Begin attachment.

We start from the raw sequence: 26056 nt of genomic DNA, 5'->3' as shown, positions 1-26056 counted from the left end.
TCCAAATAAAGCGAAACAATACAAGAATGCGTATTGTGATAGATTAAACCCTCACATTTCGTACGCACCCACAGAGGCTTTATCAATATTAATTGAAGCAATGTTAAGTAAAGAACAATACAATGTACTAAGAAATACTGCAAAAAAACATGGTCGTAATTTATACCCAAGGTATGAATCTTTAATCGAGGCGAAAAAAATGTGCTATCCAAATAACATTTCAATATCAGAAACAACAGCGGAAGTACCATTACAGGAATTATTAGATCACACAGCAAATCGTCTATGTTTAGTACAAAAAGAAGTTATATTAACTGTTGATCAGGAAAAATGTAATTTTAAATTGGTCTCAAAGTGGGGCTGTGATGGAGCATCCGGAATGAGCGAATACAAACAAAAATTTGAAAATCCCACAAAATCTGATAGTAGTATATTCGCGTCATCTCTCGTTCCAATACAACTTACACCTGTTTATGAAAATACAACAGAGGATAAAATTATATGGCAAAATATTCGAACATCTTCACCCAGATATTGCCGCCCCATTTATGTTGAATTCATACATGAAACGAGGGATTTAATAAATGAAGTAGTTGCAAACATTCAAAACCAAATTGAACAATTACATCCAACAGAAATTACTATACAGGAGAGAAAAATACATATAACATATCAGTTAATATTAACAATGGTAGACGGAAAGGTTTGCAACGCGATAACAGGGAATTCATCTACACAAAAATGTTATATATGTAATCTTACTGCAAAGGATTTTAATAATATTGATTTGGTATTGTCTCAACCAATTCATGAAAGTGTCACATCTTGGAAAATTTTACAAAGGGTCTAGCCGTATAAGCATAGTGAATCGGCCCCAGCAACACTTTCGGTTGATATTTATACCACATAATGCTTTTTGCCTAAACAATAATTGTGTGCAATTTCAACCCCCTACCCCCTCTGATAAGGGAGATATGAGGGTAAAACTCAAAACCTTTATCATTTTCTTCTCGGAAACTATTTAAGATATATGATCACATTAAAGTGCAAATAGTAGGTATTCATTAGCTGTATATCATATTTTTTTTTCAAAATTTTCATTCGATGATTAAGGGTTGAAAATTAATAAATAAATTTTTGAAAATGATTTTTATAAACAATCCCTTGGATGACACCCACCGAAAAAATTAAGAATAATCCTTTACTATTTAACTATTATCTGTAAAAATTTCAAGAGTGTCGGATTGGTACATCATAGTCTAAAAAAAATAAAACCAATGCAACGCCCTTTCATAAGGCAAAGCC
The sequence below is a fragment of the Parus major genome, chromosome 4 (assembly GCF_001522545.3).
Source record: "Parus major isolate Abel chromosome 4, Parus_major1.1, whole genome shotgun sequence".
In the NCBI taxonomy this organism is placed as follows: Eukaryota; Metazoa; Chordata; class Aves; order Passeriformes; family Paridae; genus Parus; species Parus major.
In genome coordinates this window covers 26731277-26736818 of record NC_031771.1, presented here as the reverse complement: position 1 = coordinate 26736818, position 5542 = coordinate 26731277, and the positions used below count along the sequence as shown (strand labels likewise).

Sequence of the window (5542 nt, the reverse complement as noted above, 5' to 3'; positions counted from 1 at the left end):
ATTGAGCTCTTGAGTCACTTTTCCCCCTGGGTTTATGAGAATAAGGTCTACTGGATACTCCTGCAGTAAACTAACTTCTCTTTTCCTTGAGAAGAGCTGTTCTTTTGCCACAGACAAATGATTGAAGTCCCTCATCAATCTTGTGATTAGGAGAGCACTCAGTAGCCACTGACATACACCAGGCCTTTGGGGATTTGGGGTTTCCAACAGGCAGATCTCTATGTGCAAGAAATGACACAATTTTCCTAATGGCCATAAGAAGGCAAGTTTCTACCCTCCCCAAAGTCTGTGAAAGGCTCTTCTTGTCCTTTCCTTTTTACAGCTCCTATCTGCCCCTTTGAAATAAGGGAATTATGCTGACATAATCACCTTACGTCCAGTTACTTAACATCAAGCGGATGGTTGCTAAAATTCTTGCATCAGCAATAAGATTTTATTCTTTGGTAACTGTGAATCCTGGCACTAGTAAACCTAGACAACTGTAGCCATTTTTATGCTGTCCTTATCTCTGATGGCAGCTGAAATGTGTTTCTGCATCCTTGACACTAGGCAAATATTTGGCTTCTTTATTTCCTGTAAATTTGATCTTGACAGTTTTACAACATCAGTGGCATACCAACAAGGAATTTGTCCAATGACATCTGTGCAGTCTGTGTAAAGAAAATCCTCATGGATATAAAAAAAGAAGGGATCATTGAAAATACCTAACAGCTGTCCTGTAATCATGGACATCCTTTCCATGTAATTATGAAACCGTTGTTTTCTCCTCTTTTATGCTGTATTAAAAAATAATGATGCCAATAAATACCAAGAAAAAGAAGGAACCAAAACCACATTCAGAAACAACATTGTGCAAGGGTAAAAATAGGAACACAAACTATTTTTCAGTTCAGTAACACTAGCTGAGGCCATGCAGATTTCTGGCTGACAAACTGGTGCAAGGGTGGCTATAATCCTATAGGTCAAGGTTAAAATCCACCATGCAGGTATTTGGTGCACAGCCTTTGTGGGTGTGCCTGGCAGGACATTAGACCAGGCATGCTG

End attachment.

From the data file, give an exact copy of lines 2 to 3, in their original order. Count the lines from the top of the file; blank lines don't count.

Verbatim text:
TCCAAATAAAGCGAAACAATACAAGAATGCGTATTGTGATAGATTAAACCCTCACATTTCGTACGCACCCACAGAGGCTTTATCAATATTAATTGAAGCAATGTTAAGTAAAGAACAATACAATGTACTAAGAAATACTGCAAAAAAACATGGTCGTAATTTATACCCAAGGTATGAATCTTTAATCGAGGCGAAAAAAATGTGCTATCCAAATAACATTTCAATATCAGAAACAACAGCGGAAGTACCATTACAGGAATTATTAGATCACACAGCAAATCGTCTATGTTTAGTACAAAAAGAAGTTATATTAACTGTTGATCAGGAAAAATGTAATTTTAAATTGGTCTCAAAGTGGGGCTGTGATGGAGCATCCGGAATGAGCGAATACAAACAAAAATTTGAAAATCCCACAAAATCTGATAGTAGTATATTCGCGTCATCTCTCGTTCCAATACAACTTACACCTGTTTATGAAAATACAACAGAGGATAAAATTATATGGCAAAATATTCGAACATCTTCACCCAGATATTGCCGCCCCATTTATGTTGAATTCATACATGAAACGAGGGATTTAATAAATGAAGTAGTTGCAAACATTCAAAACCAAATTGAACAATTACATCCAACAGAAATTACTATACAGGAGAGAAAAATACATATAACATATCAGTTAATATTAACAATGGTAGACGGAAAGGTTTGCAACGCGATAACAGGGAATTCATCTACACAAAAATGTTATATATGTAATCTTACTGCAAAGGATTTTAATAATATTGATTTGGTATTGTCTCAACCAATTCATGAAAGTGTCACATCTTGGAAAATTTTACAAAGGGTCTAGCCGTATAAGCATAGTGAATCGGCCCCAGCAACACTTTCGGTTGATATTTATACCACATAATGCTTTTTGCCTAAACAATAATTGTGTGCAATTTCAACCCCCTACCCCCTCTGATAAGGGAGATATGAGGGTAAAACTCAAAACCTTTATCATTTTCTTCTCGGAAACTATTTAAGATATATGATCACATTAAAGTGCAAATAGTAGGTATTCATTAGCTGTATATCATATTTTTTTTTCAAAATTTTCATTCGATGATTAAGGGTTGAAAATTAATAAATAAATTTTTGAAAATGATTTTTATAAACAATCCCTTGGATGACACCCACCGAAAAAATTAAGAATAATCCTTTACTATTTAACTATTATCTGTAAAAATTTCAAGAGTGTCGGATTGGTACATCATAGTCTAAAAAAAATAAAACCAATGCAACGCCCTTTCATAAGGCAAAGCC
The sequence below is a fragment of the Parus major genome, chromosome 4 (assembly GCF_001522545.3).